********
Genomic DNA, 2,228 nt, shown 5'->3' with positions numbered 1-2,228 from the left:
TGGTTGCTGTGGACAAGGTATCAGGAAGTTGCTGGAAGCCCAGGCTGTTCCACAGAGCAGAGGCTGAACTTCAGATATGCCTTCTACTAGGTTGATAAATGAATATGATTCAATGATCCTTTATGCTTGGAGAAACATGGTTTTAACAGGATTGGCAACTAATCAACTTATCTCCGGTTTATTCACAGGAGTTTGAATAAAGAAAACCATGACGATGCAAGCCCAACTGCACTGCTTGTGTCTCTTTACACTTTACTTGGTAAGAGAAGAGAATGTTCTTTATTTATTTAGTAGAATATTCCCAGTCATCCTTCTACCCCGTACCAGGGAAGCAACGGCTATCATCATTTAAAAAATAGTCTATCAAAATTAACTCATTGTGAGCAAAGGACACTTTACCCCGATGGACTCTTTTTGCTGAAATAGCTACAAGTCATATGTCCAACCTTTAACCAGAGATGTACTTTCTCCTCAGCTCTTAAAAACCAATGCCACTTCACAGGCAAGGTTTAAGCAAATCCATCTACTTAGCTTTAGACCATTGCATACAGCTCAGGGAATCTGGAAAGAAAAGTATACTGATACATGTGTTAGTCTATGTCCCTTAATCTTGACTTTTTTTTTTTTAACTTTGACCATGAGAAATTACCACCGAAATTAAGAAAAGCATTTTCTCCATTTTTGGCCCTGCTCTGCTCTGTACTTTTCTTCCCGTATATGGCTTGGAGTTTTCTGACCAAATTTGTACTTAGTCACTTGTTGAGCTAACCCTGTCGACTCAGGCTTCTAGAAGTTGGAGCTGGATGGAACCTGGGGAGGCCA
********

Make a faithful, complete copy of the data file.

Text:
Genomic DNA, 2,228 nt, shown 5'->3' with positions numbered 1-2,228 from the left:
TGGTTGCTGTGGACAAGGTATCAGGAAGTTGCTGGAAGCCCAGGCTGTTCCACAGAGCAGAGGCTGAACTTCAGATATGCCTTCTACTAGGTTGATAAATGAATATGATTCAATGATCCTTTATGCTTGGAGAAACATGGTTTTAACAGGATTGGCAACTAATCAACTTATCTCCGGTTTATTCACAGGAGTTTGAATAAAGAAAACCATGACGATGCAAGCCCAACTGCACTGCTTGTGTCTCTTTACACTTTACTTGGTAAGAGAAGAGAATGTTCTTTATTTATTTAGTAGAATATTCCCAGTCATCCTTCTACCCCGTACCAGGGAAGCAACGGCTATCATCATTTAAAAAATAGTCTATCAAAATTAACTCATTGTGAGCAAAGGACACTTTACCCCGATGGACTCTTTTTGCTGAAATAGCTACAAGTCATATGTCCAACCTTTAACCAGAGATGTACTTTCTCCTCAGCTCTTAAAAACCAATGCCACTTCACAGGCAAGGTTTAAGCAAATCCATCTACTTAGCTTTAGACCATTGCATACAGCTCAGGGAATCTGGAAAGAAAAGTATACTGATACATGTGTTAGTCTATGTCCCTTAATCTTGACTTTTTTTTTTTTAACTTTGACCATGAGAAATTACCACCGAAATTAAGAAAAGCATTTTCTCCATTTTTGGCCCTGCTCTGCTCTGTACTTTTCTTCCCGTATATGGCTTGGAGTTTTCTGACCAAATTTGTACTTAGTCACTTGTTGAGCTAACCCTGTCGACTCAGGCTTCTAGAAGTTGGAGCTGGATGGAACCTGGGGAGGCCA